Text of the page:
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Below is the first speech I ever gave. I was asked by Chief Rodney Twyman to be the guest speaker at the Ridgley Volunteer Fire Dept. in WVA:

Good evening. My name is David Polikoff and I am extremely honored to be here. I am Battalion Chief in Montgomery County Maryland, life member at Kentland Volunteer Fire Department in PG County Maryland, and volunteer at Sykesville Fire Department in Carroll County Maryland. I am also an instructor with Capitol Fire Training. I was surprised and humbled when Chief Twyman asked me to be the guest speaker at your banquet. I am very happy to know that he thought of me after the other nine people could not do it.  At least I was in the top 10.

 

I have never been a guest speaker before, most of the time when I talk with the guys from Capitol Fire they usually walk away shaking their heads. I asked Rodney what do you want me to talk about and he said the fire service. I said well that I can do. As firefighters how many fire service problems have we solved at a bar over drinks? With the apple pie you guys have for me I expect to solve all the fire service’s problems tonight!

 

With all joking aside, when someone calls 911 what do we do? We respond to someone’s problem, and we solve it, plain and simple. We solve problems no matter how big or small. I want to tell you a quick story.  Last May I was here teaching a class. Rodney and I were out in the ball field next to the school across from the fire house. My guys were setting up for a class and I was talking to Rodney. We both noticed a girl hitting a softball to her little brother. The boy was about 5 or 6. Rodney and I both said that girl is going to hit her brother with a line drive. No sooner did those words leave our mouths did it happen. He got hit real hard. So what did we do? We ran over to the boy and checked him out. We talked to mother to see if she wanted an ambulance to take him to the hospital. She refused. What did Rodney and I do? We acted, it was instinct. We are firefighters no matter what our rank is and we react to other’s problems and try to help.

 

Now just to let you know Rodney did say he was going to count that as an ambulance call for himself.

 

This job is not for everyone - it is a true calling. We are all here because we love the thrill of doing things others can’t or won’t. We live for the pager to go off or the house siren to blow. Others just don’t get it and they never will. It is impossible to explain it to someone who is not in the Brotherhood. That is what it is, a true Brotherhood. We put our lives on the line every day for people we don’t know, who most likely won’t thank us and most of the time ignore us, except on September 11th.

 

Every one of us firefighters sit at home or in the station waiting for something bad to happen so we can go and fix it. I used to say I hope we catch a house fire today, or I hope we run a pin job, or I hope I run an apartment fire today. To the public that is a horrible thought, but to a firefighter it is what we want to do.  Now as a Chief I don’t say I hope we burn up someone’s house or apartment, I now say “if something is on fire I want to be there”.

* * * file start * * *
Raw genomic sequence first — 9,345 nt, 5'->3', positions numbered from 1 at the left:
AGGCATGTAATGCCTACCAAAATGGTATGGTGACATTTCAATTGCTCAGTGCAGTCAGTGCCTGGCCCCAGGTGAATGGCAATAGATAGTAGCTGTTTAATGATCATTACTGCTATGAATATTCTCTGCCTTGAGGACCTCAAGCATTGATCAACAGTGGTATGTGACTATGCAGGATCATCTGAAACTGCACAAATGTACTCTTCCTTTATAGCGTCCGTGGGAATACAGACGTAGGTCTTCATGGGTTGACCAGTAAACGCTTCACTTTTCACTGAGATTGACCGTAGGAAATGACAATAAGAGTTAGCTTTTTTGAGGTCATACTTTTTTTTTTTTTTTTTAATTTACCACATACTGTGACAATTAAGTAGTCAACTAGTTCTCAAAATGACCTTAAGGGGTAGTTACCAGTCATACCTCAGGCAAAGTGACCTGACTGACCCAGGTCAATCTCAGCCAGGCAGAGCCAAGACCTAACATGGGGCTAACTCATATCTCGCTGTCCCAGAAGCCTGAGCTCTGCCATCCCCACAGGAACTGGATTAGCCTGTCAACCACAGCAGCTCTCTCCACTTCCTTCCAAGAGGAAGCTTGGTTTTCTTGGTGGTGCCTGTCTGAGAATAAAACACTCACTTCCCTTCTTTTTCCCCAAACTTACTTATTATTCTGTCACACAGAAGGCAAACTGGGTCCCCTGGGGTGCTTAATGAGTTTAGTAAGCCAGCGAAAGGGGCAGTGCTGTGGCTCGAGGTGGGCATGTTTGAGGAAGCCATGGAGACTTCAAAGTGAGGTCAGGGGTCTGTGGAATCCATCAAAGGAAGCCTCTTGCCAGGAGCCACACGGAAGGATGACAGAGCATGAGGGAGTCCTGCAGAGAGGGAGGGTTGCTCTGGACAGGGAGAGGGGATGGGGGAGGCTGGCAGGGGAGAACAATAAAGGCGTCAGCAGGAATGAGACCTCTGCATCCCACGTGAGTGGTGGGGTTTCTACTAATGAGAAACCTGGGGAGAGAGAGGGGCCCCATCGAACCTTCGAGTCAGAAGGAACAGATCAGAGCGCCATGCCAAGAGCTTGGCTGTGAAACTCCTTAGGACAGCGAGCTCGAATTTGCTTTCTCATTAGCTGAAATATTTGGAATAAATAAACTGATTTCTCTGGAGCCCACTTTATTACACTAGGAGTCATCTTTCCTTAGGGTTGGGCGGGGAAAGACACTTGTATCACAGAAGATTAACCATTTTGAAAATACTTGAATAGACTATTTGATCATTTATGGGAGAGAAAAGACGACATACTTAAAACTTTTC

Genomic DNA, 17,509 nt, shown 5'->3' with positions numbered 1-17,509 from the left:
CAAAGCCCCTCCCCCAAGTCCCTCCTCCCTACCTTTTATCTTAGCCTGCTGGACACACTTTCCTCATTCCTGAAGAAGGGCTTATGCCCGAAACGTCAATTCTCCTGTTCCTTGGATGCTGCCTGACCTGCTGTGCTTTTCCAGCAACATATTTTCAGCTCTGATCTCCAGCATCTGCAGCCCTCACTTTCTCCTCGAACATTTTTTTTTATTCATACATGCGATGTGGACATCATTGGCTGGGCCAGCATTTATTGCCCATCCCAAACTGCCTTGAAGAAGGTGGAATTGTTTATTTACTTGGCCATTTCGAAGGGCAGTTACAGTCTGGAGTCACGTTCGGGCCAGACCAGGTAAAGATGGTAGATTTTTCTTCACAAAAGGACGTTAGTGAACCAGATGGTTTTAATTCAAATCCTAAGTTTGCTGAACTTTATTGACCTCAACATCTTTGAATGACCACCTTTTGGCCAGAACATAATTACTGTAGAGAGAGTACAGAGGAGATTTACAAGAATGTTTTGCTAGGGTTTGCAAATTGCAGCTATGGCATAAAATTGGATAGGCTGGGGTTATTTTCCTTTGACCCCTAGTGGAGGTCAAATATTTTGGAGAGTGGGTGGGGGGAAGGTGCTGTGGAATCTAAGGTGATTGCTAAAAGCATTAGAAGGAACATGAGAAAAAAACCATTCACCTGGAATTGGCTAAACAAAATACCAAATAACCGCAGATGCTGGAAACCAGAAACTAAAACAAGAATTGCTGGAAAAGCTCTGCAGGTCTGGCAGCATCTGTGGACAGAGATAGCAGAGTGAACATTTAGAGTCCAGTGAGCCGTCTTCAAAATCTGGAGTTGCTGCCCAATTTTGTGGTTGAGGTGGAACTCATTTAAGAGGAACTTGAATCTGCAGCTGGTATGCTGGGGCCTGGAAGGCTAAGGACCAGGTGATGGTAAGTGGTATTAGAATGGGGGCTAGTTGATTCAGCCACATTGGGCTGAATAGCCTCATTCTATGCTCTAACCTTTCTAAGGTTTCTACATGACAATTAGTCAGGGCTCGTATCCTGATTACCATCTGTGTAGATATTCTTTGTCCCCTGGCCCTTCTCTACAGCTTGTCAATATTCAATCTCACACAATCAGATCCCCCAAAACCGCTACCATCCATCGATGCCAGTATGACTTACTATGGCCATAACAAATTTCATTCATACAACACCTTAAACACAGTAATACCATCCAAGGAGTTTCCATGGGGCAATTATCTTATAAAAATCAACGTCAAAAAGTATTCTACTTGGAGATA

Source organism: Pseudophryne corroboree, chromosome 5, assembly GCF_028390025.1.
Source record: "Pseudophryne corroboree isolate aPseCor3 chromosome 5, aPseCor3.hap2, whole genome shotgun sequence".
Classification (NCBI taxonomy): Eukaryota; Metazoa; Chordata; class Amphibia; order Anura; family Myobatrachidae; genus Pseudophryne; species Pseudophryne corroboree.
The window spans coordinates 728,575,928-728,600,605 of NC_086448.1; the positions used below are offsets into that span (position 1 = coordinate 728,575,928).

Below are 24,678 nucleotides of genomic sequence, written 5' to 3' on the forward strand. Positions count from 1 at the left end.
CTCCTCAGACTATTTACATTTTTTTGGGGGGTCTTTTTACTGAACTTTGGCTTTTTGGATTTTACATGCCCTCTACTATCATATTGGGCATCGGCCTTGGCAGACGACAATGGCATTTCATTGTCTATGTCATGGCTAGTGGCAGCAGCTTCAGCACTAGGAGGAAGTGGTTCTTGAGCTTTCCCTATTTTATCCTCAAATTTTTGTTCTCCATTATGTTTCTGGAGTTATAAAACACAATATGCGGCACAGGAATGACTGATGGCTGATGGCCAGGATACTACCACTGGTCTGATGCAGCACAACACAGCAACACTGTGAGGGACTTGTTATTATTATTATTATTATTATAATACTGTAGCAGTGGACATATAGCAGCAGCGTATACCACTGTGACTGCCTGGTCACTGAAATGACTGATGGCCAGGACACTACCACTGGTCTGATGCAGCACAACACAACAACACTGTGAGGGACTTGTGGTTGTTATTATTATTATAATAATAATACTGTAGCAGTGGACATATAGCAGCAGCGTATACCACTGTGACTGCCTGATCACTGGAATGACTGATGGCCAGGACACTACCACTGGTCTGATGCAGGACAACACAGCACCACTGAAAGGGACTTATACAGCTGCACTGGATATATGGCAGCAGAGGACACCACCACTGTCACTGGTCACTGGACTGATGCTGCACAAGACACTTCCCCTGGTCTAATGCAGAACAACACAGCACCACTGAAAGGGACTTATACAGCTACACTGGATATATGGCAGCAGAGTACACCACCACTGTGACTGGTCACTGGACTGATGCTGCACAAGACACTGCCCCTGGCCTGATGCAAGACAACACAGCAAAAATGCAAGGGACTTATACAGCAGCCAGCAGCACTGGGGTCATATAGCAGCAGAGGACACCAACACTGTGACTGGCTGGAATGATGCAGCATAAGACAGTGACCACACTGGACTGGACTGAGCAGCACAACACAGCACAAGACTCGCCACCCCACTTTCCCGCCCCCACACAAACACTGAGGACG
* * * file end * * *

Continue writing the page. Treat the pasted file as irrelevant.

I had the pleasure of talking to a fighter pilot who said he trains extensively on how to shoot down enemy planes and fly bombing runs.  He said that is his job and he loves his job. To translate he likes to shoot down planes and tear up stuff on the ground. Just like us we train how to put out fires and cut up cars. We want to put our skills to use.

 

Guys our job is always changing and we have to update our skills to keep up with the times. Training is the key. You must train all the time to keep your skills sharp. We do not fight fires like we did 50 years ago 30 years ago 20 years ago 10 years ago.  It is not that the fire changes, it is the box it comes in. Frank Brannigan said the building is your enemy, know your enemy and that statement is still true. Buildings are built quickly and with less bulk. That means they will burn quicker and fail faster. We see things in buildings today and sometimes can’t be sure what it is. Hell I saw my first 2 story single wide behind your fire house last year!

 

For the sake of your brothers and your family train and be safe so you can come home.

 

In conclusion I leave you some parting thoughts.

 

• Continue to learn this job - it is always changing and if you let your guard down you will get hurt.

 

• If you have knowledge share it with others.

 

• Treat others how you would want them to treat one of your family members.

 

• Get out the door quick, or your fire will be my fire. The fire service is the only job where others don’t mind doing your work.

 

• Always show a calm exterior no matter what you’re feeling on the inside. Your

demeanor can drive an incident in a positive or negative direction.

 

• Respect you fellow brothers and sisters.

 

• Take care of your body and mind.

 

• Don’t be afraid to ask questions or for help.

 

• Show up ready to do your job.

 

• Take care of your crew.

 

• Admit when you’re wrong or you have made a mistake and then learn from it.

 

• Different is not wrong it is just different.

 

• And above all love and enjoy your family. They are your support system.

 

Thank you!

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